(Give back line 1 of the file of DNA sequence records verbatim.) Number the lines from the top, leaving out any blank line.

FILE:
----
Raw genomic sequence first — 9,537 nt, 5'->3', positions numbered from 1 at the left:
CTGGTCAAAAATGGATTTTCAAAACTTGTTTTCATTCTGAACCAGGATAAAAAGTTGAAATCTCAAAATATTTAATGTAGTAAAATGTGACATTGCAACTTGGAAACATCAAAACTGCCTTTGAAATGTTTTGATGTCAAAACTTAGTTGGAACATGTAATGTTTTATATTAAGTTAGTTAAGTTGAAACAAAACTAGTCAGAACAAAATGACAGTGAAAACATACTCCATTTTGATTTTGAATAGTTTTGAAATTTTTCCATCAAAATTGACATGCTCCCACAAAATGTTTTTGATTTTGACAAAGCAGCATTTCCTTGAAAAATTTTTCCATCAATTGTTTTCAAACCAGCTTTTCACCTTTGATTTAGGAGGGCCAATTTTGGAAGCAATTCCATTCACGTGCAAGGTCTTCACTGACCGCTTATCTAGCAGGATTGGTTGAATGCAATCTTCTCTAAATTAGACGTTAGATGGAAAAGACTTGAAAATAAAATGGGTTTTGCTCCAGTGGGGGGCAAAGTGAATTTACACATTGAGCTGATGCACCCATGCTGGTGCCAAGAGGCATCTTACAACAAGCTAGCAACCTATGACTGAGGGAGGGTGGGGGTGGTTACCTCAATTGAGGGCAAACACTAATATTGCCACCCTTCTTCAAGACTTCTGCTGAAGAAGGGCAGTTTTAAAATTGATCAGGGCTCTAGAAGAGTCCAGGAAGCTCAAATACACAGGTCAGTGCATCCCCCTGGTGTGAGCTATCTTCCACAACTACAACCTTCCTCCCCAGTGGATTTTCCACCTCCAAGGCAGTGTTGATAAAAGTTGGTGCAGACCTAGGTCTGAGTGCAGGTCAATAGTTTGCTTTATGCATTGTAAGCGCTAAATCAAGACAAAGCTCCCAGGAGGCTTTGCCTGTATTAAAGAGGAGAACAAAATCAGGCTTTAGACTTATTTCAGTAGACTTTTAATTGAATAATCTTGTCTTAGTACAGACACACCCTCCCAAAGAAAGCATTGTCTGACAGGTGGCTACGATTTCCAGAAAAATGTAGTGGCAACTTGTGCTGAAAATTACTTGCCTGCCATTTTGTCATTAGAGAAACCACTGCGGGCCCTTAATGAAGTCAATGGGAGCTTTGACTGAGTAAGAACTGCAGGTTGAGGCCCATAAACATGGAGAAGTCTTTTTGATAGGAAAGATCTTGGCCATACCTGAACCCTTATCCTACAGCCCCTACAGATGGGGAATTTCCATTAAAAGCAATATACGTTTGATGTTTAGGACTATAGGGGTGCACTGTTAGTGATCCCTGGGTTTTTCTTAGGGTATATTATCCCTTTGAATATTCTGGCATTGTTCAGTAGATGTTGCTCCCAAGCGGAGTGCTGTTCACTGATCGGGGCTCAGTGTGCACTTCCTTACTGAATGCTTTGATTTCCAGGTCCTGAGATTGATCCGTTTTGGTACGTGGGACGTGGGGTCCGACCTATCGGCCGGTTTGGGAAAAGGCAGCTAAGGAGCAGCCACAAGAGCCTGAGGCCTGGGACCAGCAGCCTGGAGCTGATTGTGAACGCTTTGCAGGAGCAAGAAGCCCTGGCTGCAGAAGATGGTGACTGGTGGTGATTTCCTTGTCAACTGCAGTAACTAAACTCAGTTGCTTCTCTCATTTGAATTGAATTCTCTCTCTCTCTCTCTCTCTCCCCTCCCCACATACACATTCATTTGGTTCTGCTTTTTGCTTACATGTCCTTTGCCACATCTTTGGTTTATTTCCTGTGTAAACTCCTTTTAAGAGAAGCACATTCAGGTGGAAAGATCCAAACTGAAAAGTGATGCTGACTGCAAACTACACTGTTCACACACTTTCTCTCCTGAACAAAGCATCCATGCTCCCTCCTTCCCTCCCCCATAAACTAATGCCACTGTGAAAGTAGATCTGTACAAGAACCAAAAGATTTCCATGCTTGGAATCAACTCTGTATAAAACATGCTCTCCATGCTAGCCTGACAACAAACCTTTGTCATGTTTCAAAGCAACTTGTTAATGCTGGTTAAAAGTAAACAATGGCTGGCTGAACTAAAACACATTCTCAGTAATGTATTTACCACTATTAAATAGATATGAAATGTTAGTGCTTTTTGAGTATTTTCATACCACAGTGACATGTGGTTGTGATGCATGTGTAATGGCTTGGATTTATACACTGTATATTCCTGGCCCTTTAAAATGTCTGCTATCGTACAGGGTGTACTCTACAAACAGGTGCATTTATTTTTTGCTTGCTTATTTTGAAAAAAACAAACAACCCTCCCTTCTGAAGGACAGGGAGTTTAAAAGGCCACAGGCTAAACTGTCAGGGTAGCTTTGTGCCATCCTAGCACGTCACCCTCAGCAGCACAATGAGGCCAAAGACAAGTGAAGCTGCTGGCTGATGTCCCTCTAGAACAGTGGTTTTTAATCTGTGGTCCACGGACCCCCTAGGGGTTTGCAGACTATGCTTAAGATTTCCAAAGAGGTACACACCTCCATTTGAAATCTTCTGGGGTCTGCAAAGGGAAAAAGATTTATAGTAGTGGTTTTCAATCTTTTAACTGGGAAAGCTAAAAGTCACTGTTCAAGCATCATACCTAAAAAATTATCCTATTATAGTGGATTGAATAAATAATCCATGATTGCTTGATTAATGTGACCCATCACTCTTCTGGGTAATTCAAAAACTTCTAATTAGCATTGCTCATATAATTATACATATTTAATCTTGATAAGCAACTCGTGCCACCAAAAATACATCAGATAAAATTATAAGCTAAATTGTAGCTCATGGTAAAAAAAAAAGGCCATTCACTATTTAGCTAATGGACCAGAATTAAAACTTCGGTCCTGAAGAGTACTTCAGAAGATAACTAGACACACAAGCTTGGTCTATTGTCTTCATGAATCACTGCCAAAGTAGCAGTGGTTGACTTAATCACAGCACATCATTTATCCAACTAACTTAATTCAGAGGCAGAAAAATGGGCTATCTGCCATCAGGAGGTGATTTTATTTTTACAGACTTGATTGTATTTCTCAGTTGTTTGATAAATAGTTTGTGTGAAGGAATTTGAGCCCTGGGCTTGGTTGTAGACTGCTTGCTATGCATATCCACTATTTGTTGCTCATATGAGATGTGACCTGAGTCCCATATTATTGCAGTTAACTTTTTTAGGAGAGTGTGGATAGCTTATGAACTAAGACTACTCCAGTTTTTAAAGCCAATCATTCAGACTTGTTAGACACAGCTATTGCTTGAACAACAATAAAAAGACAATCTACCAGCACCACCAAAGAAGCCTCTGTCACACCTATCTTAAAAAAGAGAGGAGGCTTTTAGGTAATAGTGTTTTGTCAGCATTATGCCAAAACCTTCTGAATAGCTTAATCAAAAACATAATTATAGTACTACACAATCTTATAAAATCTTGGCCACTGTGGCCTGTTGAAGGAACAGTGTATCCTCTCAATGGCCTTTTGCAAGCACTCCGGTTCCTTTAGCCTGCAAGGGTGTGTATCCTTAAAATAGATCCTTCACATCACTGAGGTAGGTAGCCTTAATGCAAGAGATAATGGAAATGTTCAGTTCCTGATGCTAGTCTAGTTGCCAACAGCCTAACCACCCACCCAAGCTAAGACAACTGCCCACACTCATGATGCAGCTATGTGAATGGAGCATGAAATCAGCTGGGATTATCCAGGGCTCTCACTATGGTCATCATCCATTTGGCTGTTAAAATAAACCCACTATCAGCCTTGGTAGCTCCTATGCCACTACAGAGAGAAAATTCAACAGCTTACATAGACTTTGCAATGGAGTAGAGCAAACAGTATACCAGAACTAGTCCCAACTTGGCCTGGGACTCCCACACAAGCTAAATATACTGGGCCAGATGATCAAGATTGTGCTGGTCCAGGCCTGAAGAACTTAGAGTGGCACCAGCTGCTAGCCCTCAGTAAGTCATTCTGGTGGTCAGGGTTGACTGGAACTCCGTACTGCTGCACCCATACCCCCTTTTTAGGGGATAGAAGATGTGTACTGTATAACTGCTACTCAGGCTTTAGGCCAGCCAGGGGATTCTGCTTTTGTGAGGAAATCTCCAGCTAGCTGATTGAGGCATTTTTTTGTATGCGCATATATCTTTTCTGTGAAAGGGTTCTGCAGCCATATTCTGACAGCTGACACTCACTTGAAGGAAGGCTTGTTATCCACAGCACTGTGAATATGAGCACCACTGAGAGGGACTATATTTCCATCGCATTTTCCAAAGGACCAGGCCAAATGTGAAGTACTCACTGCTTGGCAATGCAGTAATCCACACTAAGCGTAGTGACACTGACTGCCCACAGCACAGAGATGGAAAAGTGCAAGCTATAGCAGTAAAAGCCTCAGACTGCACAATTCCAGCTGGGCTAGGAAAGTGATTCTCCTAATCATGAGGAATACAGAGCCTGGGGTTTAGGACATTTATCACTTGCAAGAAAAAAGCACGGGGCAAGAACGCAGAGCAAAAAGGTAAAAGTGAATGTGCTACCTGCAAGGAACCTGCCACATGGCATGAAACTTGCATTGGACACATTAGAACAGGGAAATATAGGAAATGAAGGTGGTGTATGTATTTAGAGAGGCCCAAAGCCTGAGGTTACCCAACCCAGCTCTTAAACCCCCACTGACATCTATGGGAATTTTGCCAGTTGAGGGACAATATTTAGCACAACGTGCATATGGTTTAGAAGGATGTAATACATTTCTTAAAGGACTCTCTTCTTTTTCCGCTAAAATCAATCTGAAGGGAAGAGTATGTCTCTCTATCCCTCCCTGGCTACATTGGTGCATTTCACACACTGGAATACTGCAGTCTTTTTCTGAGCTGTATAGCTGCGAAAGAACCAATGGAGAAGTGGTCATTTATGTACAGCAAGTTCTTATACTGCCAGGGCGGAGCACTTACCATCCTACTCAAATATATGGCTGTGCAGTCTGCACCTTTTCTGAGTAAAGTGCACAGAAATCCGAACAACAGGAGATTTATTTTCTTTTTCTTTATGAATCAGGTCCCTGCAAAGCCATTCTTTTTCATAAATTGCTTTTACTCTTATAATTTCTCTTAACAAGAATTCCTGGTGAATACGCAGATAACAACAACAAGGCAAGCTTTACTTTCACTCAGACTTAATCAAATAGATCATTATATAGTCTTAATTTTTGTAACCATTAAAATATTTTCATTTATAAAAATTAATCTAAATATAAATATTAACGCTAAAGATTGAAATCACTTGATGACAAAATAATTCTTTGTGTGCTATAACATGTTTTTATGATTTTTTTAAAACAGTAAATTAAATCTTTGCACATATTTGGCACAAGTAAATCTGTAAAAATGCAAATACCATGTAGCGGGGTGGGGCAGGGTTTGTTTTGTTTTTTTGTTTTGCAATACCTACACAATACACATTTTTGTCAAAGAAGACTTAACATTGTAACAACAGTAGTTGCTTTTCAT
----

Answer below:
Raw genomic sequence first — 9,537 nt, 5'->3', positions numbered from 1 at the left: